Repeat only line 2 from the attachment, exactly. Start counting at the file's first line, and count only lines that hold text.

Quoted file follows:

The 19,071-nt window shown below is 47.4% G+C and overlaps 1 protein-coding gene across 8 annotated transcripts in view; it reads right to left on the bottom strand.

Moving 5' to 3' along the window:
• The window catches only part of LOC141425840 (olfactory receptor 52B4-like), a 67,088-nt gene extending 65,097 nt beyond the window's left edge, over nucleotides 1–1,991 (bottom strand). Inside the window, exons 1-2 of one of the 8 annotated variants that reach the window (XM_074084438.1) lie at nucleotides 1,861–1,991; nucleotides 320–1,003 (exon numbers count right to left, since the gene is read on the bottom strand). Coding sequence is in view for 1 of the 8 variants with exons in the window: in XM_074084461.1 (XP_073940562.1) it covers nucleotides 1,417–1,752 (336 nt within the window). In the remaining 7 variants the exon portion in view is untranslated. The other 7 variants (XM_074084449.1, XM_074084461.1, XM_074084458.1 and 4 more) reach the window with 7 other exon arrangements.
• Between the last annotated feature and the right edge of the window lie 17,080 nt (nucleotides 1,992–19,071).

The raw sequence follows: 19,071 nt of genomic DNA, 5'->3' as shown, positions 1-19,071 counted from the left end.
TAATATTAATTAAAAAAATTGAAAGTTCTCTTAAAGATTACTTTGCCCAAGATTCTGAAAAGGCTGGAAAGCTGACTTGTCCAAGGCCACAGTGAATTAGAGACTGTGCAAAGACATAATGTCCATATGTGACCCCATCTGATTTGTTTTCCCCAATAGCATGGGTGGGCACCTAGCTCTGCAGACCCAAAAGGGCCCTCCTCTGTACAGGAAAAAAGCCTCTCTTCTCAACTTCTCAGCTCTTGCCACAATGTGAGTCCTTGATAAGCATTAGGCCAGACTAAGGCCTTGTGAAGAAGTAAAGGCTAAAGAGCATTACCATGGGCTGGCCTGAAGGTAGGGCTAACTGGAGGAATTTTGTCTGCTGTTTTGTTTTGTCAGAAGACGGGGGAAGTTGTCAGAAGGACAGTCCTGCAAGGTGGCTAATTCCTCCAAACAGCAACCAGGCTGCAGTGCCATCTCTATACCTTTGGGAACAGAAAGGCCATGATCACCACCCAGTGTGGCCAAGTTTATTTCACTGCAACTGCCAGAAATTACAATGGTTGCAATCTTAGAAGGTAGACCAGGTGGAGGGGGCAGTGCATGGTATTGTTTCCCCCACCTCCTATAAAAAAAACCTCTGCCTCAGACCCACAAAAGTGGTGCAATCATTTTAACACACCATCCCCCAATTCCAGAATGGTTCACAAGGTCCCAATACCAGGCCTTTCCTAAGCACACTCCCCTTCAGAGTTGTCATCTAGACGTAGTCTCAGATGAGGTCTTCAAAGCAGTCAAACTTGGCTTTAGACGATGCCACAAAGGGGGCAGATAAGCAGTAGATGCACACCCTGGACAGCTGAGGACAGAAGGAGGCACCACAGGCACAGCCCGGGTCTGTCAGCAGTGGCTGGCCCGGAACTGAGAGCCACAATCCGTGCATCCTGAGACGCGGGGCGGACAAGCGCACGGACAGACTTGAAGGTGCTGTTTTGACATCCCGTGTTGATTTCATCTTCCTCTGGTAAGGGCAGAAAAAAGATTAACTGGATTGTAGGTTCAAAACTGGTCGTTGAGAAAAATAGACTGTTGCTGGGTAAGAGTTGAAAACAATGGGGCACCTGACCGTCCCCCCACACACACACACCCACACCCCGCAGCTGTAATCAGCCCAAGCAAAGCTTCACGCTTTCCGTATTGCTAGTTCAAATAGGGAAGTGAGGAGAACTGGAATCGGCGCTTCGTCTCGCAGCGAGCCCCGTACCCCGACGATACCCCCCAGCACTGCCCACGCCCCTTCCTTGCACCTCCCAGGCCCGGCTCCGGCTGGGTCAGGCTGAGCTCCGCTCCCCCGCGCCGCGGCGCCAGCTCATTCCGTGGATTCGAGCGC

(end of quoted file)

Moving 5' to 3' along the window: